Last school year was a rough one for 7th graders in the Cannon Falls School District just outside Minneapolis-but maybe it was rougher on their teachers. When a year of middle-school disciplinary eruptions ended with a 7th-grade boy shoving a male teacher up against a wall and hurling curses in his face, teachers decided it was time to do something to head off the possibility of further violence. But they didn't opt for physical security measures like guards or metal detectors. And they didn't convene emotional peer powwows or conflict-resolution training.
Instead, Cannon Falls high-school teacher Amy Dombeck and her colleagues chose what they considered to be a more lasting solution: teaching kids good character. "Schools haven't been willing to step up to the plate and talk about topics that really mean anything-like respect, honesty, and responsibility," she says. But at Cannon Falls teachers are crafting lesson plans that focus on behavior, using academic subjects as launching pads for discussing moral and ethical issues.
According to Esther Schaeffer, executive director of Character Education Partnership (CEP) in Washington, D.C., many schools are doing the same. While the popular press reports on increased security measures, conflict-resolution classes, and gun control (the fix du jour), many public schools are trying to reemphasize what was minimized in the 1960s: an emphasis on personal responsibility, self-control, and respect for authority. The aim: to stop school violence before it starts.
In particular, schools want to avoid a repeat of violence like the Columbine shooting spree that claimed the life of Cassie Bernall. Cassie, who on April 20 died with 12 other students at the hands of schoolmates Dylan Klebold and Eric Harris, was the 17-year-old who unequivocally proclaimed her faith in God while staring down the barrel of a gun. Last week, Plough Publishing House, a small Pennsylvania-based publisher, released She Said Yes, a book written by Cassie's mother Misty. The book chronicles not only Cassie's unlikely martyrdom but also how she once was headed down the same dark path-a path that included plotting murder-as the boys who masterminded the Columbine massacre.
Ironically, the death of Cassie and others has created a character-education boomlet: "Character education didn't get broad attention before all the school violence of the last year and a half," says Ms. Schaeffer, whose nonsectarian group works with educators in all 50 states. After the April school shootings in Colorado, inquiries at CEP increased sharply. A spokesman at the U.S. Department of Education says the number of state educators calling for information on a federal grant program for values-based curricula (the Character Education Program) also spiked after the Columbine tragedy.
The spike is ironic because in She Said Yes, Cassie Bernall's mother Misty emphasizes that only Christ, not sweet sentiments, brought back Cassie from a murderous narcissism. She Said Yes includes letters from one of Cassie's friends that muse over plans for murdering Cassie's parents-letters that, after her parents discovered them, eventually led them to enroll Cassie in a Christian high school and send her to a Christian youth retreat. When she left home for that weekend retreat, it was as a brooding, often suicidal castaway marooned on a hated island of Christian education. When she returned, it was as the regenerated young lady who would, two years later, face down imminent death to proclaim her faith.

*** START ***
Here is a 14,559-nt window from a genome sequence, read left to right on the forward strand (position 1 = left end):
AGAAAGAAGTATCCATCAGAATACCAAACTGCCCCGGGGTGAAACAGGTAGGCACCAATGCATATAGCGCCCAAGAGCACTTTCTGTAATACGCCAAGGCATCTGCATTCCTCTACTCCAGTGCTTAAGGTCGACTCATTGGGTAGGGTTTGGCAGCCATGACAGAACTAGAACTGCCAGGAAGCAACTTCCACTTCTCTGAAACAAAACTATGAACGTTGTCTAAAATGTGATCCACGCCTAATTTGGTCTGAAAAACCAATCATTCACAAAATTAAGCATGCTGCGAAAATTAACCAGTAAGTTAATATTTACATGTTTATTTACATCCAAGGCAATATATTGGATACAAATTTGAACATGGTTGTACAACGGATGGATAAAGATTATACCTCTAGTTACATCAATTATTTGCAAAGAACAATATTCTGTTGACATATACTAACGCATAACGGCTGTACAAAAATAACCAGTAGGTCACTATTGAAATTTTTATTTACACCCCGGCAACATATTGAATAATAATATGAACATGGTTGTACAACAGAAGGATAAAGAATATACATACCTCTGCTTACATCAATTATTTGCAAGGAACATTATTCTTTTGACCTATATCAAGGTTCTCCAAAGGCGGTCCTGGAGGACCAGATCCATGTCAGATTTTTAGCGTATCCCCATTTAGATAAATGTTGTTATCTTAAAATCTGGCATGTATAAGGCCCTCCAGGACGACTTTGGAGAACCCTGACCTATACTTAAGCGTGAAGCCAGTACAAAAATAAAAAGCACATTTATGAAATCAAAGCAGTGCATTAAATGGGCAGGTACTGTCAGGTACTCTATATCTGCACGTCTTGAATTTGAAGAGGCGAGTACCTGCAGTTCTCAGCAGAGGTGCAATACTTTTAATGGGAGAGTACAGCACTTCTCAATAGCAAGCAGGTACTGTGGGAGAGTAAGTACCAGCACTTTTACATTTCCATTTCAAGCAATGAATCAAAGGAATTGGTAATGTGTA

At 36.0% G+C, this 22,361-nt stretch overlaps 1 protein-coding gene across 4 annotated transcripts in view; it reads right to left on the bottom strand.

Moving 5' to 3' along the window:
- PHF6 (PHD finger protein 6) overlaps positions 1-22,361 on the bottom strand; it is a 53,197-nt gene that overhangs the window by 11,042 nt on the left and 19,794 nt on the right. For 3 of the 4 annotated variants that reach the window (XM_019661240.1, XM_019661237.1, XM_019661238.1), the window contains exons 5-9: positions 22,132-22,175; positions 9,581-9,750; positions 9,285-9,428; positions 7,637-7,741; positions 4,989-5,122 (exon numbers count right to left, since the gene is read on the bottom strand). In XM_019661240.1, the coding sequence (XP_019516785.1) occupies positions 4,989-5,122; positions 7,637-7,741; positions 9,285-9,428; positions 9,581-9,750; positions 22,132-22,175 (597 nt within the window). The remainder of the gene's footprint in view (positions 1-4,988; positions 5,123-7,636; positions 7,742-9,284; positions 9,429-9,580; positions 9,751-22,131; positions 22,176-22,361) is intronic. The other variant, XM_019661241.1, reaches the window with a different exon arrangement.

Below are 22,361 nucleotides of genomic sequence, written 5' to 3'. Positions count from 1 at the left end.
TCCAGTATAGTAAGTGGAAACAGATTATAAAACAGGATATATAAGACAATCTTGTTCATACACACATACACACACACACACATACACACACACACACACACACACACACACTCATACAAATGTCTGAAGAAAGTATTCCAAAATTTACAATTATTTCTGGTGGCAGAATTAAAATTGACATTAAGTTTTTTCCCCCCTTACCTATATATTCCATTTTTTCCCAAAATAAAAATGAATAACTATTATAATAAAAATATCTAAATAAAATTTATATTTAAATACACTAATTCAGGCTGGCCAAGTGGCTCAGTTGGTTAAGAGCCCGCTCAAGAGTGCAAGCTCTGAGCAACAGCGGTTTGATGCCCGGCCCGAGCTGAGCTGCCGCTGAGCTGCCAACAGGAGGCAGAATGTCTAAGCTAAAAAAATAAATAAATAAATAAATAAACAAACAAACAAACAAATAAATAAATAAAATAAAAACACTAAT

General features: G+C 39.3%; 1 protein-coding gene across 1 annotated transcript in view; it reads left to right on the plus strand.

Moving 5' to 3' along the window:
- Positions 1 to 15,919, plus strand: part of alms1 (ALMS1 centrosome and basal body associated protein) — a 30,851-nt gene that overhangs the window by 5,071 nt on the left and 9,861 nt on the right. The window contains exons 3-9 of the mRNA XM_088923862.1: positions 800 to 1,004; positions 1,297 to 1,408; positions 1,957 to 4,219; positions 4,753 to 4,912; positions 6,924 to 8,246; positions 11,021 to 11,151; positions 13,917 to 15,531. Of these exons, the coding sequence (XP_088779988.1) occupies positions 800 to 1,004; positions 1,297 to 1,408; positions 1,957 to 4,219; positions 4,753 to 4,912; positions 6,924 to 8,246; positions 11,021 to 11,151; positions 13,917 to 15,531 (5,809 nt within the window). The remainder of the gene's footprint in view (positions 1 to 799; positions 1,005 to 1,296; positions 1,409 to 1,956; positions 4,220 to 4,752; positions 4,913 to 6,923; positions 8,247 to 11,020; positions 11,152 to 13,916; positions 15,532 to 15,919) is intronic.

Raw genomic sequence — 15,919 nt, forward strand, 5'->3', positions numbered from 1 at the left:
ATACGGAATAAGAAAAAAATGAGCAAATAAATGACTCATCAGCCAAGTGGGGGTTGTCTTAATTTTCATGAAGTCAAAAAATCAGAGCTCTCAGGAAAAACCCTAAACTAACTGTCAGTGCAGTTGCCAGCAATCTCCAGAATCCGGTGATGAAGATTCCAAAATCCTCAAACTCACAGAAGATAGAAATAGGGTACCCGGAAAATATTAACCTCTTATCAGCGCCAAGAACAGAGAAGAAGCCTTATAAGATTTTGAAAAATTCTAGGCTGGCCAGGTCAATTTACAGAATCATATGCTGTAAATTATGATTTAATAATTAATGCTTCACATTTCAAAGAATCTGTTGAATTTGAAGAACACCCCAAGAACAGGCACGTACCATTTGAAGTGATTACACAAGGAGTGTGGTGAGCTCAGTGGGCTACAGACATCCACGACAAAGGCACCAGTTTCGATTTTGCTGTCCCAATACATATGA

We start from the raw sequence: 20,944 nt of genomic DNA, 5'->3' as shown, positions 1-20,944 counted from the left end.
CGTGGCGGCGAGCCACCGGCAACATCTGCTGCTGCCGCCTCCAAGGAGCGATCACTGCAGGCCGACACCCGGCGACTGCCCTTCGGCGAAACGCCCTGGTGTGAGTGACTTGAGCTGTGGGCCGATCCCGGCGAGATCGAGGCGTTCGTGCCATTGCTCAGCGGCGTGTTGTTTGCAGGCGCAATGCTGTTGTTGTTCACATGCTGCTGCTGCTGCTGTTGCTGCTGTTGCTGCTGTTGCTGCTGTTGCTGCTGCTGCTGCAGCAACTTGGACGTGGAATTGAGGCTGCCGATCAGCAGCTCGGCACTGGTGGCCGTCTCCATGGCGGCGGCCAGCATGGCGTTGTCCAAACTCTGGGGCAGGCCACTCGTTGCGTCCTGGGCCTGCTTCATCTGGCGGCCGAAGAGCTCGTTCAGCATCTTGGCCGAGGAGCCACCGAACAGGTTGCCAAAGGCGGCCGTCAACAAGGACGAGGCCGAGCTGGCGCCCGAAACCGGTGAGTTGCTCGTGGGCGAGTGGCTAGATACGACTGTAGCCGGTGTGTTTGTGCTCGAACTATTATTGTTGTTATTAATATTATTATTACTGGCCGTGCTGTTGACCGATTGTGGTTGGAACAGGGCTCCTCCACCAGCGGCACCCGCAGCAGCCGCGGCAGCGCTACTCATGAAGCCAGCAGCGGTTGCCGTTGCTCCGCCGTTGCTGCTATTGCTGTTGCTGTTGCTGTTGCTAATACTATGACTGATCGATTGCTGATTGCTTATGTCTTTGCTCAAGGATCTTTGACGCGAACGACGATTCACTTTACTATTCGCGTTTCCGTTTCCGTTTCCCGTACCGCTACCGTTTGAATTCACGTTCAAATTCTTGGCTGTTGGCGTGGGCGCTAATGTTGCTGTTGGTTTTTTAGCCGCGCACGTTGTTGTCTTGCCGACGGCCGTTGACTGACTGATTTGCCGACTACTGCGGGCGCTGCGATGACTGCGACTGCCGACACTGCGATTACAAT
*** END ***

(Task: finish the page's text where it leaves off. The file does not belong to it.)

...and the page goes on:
So far, none of the character-education programs WORLD found in public schools links issues of character and morality with God, or even a vague "higher power." And some observers say trying to build moral kids in a religious vacuum is like making bricks without straw: There's nothing to hold the whole thing together.
Barry Miller, who is Jewish and a family psychologist at Pace University in Manhattan, agrees: "Without the concept of a higher power, how can you get the moral message across?" he asks. "It's important to get the sense back into the classroom that there's some purpose that's higher than ourselves." But CEP's Ms. Schaeffer, who is also Jewish, does not feel children must be taught to link moral behavior with God. Morality, she says, "goes with the territory of being human."
Steve Monsma, an evangelical and a professor at Pepperdine University, says: "When one cuts issues of morality free from their roots in religion, much of the strength goes out of them. I get much more excited about programs that would enable more parents to send their children to religiously based schools where a sense of morality, compassion, and responsibility can be clearly tied in with the religious beliefs of the family.
"We as Christians ought to support [character-education] efforts," Mr. Monsma added. "But we must also be clear on the limitations." When students ask why they should change their behavior, they need more than an arbitrary, man-centered answer; only God's voice possesses true authority.